Oyster is basically an exotic, nutritious sea-food ingredient that is used in various types of dishes across the globe to impart a certain distinctive taste, aroma and visual appeal to food. With a tough exterior shell that functions to protect the rather smooth, slippery, mass of flesh inside, it is considered a delicacy by some while many others are simply averse to its slimy appearance.
Oysters are commonly found in ocean beds, especially in shallow waters and usually appear in large colonies. Among the different oyster varieties, the most acceptable and highly harvested species include the Eastern American Oyster and the Pacific Oyster.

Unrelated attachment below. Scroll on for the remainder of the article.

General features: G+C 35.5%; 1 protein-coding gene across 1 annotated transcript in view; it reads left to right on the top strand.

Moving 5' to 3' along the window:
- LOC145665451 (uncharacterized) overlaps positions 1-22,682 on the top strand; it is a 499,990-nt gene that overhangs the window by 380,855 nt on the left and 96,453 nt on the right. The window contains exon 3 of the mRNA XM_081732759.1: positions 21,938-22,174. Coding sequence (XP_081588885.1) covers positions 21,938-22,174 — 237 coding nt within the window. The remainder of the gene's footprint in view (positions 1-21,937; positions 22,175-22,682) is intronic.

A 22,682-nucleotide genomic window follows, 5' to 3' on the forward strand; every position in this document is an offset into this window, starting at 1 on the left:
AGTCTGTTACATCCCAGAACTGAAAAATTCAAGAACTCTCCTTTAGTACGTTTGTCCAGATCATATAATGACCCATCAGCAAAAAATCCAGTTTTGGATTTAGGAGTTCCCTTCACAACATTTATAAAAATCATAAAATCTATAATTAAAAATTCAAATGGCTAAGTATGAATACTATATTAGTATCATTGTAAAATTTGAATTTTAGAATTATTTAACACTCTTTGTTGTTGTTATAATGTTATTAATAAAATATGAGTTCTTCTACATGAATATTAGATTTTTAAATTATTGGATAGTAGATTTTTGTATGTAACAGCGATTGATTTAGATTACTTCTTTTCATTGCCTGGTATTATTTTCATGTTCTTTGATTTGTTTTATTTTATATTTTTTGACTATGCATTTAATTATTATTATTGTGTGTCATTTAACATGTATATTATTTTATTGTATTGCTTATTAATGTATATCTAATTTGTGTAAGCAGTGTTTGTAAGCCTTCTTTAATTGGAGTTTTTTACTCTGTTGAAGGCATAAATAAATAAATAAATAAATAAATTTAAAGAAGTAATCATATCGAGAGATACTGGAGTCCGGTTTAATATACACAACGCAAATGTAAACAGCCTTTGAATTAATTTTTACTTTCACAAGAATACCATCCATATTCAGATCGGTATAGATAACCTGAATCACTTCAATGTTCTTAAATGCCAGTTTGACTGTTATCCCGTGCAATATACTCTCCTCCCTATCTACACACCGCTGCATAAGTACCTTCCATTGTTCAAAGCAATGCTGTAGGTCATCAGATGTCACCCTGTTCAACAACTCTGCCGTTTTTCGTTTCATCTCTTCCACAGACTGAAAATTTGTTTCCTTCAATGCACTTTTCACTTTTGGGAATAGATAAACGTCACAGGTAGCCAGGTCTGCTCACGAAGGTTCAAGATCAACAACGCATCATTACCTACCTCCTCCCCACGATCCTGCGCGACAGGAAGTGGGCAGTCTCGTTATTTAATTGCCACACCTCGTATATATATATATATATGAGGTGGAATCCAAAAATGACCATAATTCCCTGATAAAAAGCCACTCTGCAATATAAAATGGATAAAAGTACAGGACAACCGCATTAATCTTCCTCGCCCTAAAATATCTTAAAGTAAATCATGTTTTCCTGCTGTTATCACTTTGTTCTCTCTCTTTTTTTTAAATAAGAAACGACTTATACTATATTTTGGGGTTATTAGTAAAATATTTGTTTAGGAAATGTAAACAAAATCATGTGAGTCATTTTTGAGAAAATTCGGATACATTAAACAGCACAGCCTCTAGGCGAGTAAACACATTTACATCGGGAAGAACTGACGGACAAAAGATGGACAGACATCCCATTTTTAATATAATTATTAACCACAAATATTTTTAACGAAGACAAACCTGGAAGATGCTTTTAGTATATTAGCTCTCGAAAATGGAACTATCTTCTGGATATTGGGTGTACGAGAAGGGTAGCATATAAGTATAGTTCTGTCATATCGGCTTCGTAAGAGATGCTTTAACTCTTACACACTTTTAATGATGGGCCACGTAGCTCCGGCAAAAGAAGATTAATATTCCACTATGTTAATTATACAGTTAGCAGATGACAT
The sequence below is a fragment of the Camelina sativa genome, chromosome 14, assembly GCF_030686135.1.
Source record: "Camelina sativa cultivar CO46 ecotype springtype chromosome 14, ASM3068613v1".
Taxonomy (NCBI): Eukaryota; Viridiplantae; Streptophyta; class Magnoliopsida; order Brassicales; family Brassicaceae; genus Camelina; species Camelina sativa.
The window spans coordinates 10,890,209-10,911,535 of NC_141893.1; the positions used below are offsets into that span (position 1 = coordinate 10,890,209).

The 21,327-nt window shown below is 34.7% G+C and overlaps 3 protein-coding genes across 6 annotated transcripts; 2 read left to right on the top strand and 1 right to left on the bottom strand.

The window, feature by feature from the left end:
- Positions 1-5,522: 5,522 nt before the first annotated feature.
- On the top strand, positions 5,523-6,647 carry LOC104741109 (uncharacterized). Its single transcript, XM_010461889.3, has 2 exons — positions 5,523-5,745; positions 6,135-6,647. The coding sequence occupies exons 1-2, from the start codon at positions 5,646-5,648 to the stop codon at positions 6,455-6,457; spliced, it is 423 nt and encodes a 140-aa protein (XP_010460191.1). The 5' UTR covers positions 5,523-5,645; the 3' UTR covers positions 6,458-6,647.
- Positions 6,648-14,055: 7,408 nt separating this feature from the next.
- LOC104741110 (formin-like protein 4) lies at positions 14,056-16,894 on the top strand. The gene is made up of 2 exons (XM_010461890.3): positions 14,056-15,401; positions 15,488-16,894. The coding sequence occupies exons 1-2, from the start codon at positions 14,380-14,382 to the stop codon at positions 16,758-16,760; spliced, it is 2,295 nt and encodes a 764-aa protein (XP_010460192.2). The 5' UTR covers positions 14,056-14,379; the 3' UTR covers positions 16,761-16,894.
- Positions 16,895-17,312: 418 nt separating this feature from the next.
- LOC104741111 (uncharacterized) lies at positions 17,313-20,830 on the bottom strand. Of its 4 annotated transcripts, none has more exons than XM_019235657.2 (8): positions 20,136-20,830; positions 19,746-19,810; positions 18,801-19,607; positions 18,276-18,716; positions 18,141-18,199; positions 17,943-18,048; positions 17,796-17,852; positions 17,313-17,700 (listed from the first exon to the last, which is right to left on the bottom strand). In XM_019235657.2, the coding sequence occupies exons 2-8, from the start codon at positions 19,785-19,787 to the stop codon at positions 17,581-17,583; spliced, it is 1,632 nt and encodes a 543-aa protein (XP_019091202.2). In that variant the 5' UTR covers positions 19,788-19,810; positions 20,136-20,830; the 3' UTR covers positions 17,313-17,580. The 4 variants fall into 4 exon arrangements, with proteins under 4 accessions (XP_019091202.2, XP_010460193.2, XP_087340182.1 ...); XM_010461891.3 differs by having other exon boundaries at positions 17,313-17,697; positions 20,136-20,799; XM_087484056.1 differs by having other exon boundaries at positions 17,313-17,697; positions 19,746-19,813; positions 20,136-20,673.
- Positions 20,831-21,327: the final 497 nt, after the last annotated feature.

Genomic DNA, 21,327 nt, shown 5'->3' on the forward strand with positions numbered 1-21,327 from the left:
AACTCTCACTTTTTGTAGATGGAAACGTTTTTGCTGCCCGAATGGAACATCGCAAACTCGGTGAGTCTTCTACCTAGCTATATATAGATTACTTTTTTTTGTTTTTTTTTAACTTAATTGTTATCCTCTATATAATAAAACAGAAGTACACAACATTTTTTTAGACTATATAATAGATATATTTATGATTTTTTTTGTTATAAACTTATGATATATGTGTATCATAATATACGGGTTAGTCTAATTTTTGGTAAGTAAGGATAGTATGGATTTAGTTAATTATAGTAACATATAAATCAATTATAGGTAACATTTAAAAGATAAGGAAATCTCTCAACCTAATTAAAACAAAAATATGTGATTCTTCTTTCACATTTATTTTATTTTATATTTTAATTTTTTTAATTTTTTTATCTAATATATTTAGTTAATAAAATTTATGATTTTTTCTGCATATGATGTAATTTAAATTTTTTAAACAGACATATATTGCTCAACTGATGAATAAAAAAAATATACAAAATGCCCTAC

Depending on the surface or object they attach themselves to, oysters may attain different shapes from elliptical to oval or pear-shaped. The outer appearance, at first instance, is certainly not visually appealing but after much cleaning, a whitish gray exterior and porcelain white inner surface would be noticed. One might find it tough to open the oysters as they possess strong adductor muscles that help keep the shells tightly shut owing to their protective instincts.
It was perhaps the Ancient Greek and Roman cultures that first introduced the use of oysters as a pre-drink snack as it was believed to encourage or incentivise people to drink. The Native Americans living by the coastal regions of the Northern America indulged in oysters as a regular staple food. In fact, early colonial settlers would gorge on oysters - raw or cooked by the dozens. In the mid 18th century, during the period of the Gold Rush, a pricey preparation was created by the Chefs at Cary House christened ‘Hangtown Fry’ using a luxurious combination of eggs and oysters.